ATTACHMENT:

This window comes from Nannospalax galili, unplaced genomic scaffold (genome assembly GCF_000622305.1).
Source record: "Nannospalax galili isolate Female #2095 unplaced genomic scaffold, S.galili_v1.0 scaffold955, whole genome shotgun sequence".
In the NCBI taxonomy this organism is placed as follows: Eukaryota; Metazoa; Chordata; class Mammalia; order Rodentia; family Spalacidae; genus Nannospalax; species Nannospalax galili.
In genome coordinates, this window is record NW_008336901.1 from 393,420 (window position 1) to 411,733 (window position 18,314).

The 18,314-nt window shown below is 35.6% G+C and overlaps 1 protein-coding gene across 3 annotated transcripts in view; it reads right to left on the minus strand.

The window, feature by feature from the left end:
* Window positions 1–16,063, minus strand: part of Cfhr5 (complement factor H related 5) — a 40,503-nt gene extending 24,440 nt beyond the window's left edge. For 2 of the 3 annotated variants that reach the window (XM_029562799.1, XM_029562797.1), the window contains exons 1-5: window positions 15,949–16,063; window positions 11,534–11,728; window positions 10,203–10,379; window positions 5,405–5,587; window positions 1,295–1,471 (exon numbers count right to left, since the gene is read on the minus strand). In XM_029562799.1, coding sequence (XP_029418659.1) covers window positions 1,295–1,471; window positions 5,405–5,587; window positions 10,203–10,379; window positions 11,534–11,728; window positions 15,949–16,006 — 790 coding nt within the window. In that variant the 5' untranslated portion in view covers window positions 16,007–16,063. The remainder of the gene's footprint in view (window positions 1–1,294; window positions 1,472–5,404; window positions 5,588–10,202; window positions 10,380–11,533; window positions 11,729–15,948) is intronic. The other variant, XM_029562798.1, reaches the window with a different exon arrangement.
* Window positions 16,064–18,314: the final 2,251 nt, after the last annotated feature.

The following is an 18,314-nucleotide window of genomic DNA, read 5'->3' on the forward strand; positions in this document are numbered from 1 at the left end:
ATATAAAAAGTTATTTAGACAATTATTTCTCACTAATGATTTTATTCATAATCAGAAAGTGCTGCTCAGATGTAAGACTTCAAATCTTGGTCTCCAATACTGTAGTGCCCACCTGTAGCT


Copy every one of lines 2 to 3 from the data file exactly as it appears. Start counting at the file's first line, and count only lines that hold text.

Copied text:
Source record: "Nannospalax galili isolate Female #2095 unplaced genomic scaffold, S.galili_v1.0 scaffold955, whole genome shotgun sequence".
In the NCBI taxonomy this organism is placed as follows: Eukaryota; Metazoa; Chordata; class Mammalia; order Rodentia; family Spalacidae; genus Nannospalax; species Nannospalax galili.